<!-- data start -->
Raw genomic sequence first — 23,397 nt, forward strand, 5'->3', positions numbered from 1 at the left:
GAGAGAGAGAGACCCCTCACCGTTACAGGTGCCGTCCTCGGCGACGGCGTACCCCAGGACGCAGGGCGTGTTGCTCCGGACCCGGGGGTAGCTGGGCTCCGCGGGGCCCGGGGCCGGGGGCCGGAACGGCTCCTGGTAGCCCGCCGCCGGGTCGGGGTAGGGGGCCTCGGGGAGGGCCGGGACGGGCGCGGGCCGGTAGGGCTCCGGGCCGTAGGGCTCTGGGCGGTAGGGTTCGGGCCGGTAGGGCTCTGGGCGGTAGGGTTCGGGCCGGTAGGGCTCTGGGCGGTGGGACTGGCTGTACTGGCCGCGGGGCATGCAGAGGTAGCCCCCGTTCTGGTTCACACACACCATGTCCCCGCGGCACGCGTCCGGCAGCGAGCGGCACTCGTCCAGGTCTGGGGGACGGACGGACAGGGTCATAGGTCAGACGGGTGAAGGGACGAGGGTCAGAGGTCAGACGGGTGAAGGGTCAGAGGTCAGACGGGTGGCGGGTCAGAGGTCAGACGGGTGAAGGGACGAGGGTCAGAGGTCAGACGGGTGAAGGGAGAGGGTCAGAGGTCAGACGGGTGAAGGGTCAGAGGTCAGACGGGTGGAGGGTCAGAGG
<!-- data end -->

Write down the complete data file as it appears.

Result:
Raw genomic sequence first — 23,397 nt, forward strand, 5'->3', positions numbered from 1 at the left:
GAGAGAGAGAGACCCCTCACCGTTACAGGTGCCGTCCTCGGCGACGGCGTACCCCAGGACGCAGGGCGTGTTGCTCCGGACCCGGGGGTAGCTGGGCTCCGCGGGGCCCGGGGCCGGGGGCCGGAACGGCTCCTGGTAGCCCGCCGCCGGGTCGGGGTAGGGGGCCTCGGGGAGGGCCGGGACGGGCGCGGGCCGGTAGGGCTCCGGGCCGTAGGGCTCTGGGCGGTAGGGTTCGGGCCGGTAGGGCTCTGGGCGGTAGGGTTCGGGCCGGTAGGGCTCTGGGCGGTGGGACTGGCTGTACTGGCCGCGGGGCATGCAGAGGTAGCCCCCGTTCTGGTTCACACACACCATGTCCCCGCGGCACGCGTCCGGCAGCGAGCGGCACTCGTCCAGGTCTGGGGGACGGACGGACAGGGTCATAGGTCAGACGGGTGAAGGGACGAGGGTCAGAGGTCAGACGGGTGAAGGGTCAGAGGTCAGACGGGTGGCGGGTCAGAGGTCAGACGGGTGAAGGGACGAGGGTCAGAGGTCAGACGGGTGAAGGGAGAGGGTCAGAGGTCAGACGGGTGAAGGGTCAGAGGTCAGACGGGTGGAGGGTCAGAGG